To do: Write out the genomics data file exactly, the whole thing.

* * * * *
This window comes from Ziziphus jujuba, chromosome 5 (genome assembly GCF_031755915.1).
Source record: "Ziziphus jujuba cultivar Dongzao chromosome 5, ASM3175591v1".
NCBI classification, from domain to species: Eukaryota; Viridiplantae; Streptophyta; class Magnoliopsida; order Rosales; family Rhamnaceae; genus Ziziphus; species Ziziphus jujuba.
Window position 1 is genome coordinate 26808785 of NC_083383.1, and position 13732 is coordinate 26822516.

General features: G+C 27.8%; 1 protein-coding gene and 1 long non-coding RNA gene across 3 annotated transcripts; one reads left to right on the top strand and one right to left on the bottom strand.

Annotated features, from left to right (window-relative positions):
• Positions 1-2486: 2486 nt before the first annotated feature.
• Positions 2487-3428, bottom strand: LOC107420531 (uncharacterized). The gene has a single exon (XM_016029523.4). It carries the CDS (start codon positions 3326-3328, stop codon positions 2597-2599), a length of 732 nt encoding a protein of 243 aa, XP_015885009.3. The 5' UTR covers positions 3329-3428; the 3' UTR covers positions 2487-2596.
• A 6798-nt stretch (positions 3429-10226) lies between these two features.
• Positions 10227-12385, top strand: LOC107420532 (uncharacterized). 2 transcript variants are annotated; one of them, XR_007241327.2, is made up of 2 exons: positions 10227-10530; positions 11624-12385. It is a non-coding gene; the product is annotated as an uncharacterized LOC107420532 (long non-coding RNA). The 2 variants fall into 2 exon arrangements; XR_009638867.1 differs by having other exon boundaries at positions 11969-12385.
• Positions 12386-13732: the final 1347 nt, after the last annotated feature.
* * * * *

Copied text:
This window comes from Ziziphus jujuba, chromosome 5 (genome assembly GCF_031755915.1).
Source record: "Ziziphus jujuba cultivar Dongzao chromosome 5, ASM3175591v1".
NCBI classification, from domain to species: Eukaryota; Viridiplantae; Streptophyta; class Magnoliopsida; order Rosales; family Rhamnaceae; genus Ziziphus; species Ziziphus jujuba.
Window position 1 is genome coordinate 26808785 of NC_083383.1, and position 13732 is coordinate 26822516.

General features: G+C 27.8%; 1 protein-coding gene and 1 long non-coding RNA gene across 3 annotated transcripts; one reads left to right on the top strand and one right to left on the bottom strand.

Annotated features, from left to right (window-relative positions):
• Positions 1-2486: 2486 nt before the first annotated feature.
• Positions 2487-3428, bottom strand: LOC107420531 (uncharacterized). The gene has a single exon (XM_016029523.4). It carries the CDS (start codon positions 3326-3328, stop codon positions 2597-2599), a length of 732 nt encoding a protein of 243 aa, XP_015885009.3. The 5' UTR covers positions 3329-3428; the 3' UTR covers positions 2487-2596.
• A 6798-nt stretch (positions 3429-10226) lies between these two features.
• Positions 10227-12385, top strand: LOC107420532 (uncharacterized). 2 transcript variants are annotated; one of them, XR_007241327.2, is made up of 2 exons: positions 10227-10530; positions 11624-12385. It is a non-coding gene; the product is annotated as an uncharacterized LOC107420532 (long non-coding RNA). The 2 variants fall into 2 exon arrangements; XR_009638867.1 differs by having other exon boundaries at positions 11969-12385.
• Positions 12386-13732: the final 1347 nt, after the last annotated feature.